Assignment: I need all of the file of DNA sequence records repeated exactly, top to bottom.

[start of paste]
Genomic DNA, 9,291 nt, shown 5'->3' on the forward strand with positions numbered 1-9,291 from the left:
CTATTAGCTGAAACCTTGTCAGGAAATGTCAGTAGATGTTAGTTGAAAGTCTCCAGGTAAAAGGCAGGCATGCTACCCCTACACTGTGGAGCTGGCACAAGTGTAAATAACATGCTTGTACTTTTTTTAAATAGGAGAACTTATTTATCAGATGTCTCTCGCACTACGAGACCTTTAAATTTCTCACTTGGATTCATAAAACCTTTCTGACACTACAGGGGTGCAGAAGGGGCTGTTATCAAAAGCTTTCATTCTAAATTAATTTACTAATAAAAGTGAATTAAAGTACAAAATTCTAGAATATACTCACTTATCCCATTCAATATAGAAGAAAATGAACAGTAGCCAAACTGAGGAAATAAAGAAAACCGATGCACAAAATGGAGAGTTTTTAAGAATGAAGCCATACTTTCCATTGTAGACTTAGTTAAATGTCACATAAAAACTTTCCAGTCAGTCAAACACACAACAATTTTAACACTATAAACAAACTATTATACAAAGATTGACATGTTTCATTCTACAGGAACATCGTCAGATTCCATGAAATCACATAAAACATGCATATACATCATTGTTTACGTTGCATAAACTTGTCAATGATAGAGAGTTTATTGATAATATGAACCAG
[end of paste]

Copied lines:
Genomic DNA, 9,291 nt, shown 5'->3' on the forward strand with positions numbered 1-9,291 from the left:
CTATTAGCTGAAACCTTGTCAGGAAATGTCAGTAGATGTTAGTTGAAAGTCTCCAGGTAAAAGGCAGGCATGCTACCCCTACACTGTGGAGCTGGCACAAGTGTAAATAACATGCTTGTACTTTTTTTAAATAGGAGAACTTATTTATCAGATGTCTCTCGCACTACGAGACCTTTAAATTTCTCACTTGGATTCATAAAACCTTTCTGACACTACAGGGGTGCAGAAGGGGCTGTTATCAAAAGCTTTCATTCTAAATTAATTTACTAATAAAAGTGAATTAAAGTACAAAATTCTAGAATATACTCACTTATCCCATTCAATATAGAAGAAAATGAACAGTAGCCAAACTGAGGAAATAAAGAAAACCGATGCACAAAATGGAGAGTTTTTAAGAATGAAGCCATACTTTCCATTGTAGACTTAGTTAAATGTCACATAAAAACTTTCCAGTCAGTCAAACACACAACAATTTTAACACTATAAACAAACTATTATACAAAGATTGACATGTTTCATTCTACAGGAACATCGTCAGATTCCATGAAATCACATAAAACATGCATATACATCATTGTTTACGTTGCATAAACTTGTCAATGATAGAGAGTTTATTGATAATATGAACCAG